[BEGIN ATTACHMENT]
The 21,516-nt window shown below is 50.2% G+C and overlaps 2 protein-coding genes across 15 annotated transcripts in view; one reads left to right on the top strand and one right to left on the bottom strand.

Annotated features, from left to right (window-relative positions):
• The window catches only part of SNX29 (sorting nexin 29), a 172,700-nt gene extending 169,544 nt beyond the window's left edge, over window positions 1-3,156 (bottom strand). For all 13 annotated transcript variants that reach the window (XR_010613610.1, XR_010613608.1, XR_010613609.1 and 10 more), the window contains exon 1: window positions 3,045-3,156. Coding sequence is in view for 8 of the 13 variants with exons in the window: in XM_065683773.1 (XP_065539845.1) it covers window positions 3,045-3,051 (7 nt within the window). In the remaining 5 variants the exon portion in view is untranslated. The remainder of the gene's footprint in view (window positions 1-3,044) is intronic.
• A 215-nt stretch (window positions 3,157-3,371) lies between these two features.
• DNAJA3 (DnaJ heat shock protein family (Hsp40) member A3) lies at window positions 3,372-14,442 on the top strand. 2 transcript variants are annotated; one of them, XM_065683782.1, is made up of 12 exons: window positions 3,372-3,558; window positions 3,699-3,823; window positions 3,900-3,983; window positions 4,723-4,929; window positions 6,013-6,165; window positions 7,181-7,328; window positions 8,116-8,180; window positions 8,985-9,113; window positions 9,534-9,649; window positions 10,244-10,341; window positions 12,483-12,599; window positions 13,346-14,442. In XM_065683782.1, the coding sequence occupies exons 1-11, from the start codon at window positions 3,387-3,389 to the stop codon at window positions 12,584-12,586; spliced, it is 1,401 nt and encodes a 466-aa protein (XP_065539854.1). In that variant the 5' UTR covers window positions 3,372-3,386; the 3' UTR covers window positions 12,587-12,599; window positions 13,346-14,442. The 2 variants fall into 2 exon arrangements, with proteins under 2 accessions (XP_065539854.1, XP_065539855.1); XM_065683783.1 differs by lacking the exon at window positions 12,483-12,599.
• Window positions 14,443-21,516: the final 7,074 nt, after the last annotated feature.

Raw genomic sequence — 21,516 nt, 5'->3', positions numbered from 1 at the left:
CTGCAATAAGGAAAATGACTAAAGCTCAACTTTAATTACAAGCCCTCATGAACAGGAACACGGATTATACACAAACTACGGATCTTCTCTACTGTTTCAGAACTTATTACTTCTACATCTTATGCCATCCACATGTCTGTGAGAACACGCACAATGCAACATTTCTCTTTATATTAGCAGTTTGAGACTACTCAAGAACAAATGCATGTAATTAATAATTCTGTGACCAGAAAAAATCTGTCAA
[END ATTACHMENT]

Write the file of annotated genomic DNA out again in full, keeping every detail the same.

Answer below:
The 21,516-nt window shown below is 50.2% G+C and overlaps 2 protein-coding genes across 15 annotated transcripts in view; one reads left to right on the top strand and one right to left on the bottom strand.

Annotated features, from left to right (window-relative positions):
• The window catches only part of SNX29 (sorting nexin 29), a 172,700-nt gene extending 169,544 nt beyond the window's left edge, over window positions 1-3,156 (bottom strand). For all 13 annotated transcript variants that reach the window (XR_010613610.1, XR_010613608.1, XR_010613609.1 and 10 more), the window contains exon 1: window positions 3,045-3,156. Coding sequence is in view for 8 of the 13 variants with exons in the window: in XM_065683773.1 (XP_065539845.1) it covers window positions 3,045-3,051 (7 nt within the window). In the remaining 5 variants the exon portion in view is untranslated. The remainder of the gene's footprint in view (window positions 1-3,044) is intronic.
• A 215-nt stretch (window positions 3,157-3,371) lies between these two features.
• DNAJA3 (DnaJ heat shock protein family (Hsp40) member A3) lies at window positions 3,372-14,442 on the top strand. 2 transcript variants are annotated; one of them, XM_065683782.1, is made up of 12 exons: window positions 3,372-3,558; window positions 3,699-3,823; window positions 3,900-3,983; window positions 4,723-4,929; window positions 6,013-6,165; window positions 7,181-7,328; window positions 8,116-8,180; window positions 8,985-9,113; window positions 9,534-9,649; window positions 10,244-10,341; window positions 12,483-12,599; window positions 13,346-14,442. In XM_065683782.1, the coding sequence occupies exons 1-11, from the start codon at window positions 3,387-3,389 to the stop codon at window positions 12,584-12,586; spliced, it is 1,401 nt and encodes a 466-aa protein (XP_065539854.1). In that variant the 5' UTR covers window positions 3,372-3,386; the 3' UTR covers window positions 12,587-12,599; window positions 13,346-14,442. The 2 variants fall into 2 exon arrangements, with proteins under 2 accessions (XP_065539854.1, XP_065539855.1); XM_065683783.1 differs by lacking the exon at window positions 12,483-12,599.
• Window positions 14,443-21,516: the final 7,074 nt, after the last annotated feature.

Raw genomic sequence — 21,516 nt, 5'->3', positions numbered from 1 at the left:
CTGCAATAAGGAAAATGACTAAAGCTCAACTTTAATTACAAGCCCTCATGAACAGGAACACGGATTATACACAAACTACGGATCTTCTCTACTGTTTCAGAACTTATTACTTCTACATCTTATGCCATCCACATGTCTGTGAGAACACGCACAATGCAACATTTCTCTTTATATTAGCAGTTTGAGACTACTCAAGAACAAATGCATGTAATTAATAATTCTGTGACCAGAAAAAATCTGTCAA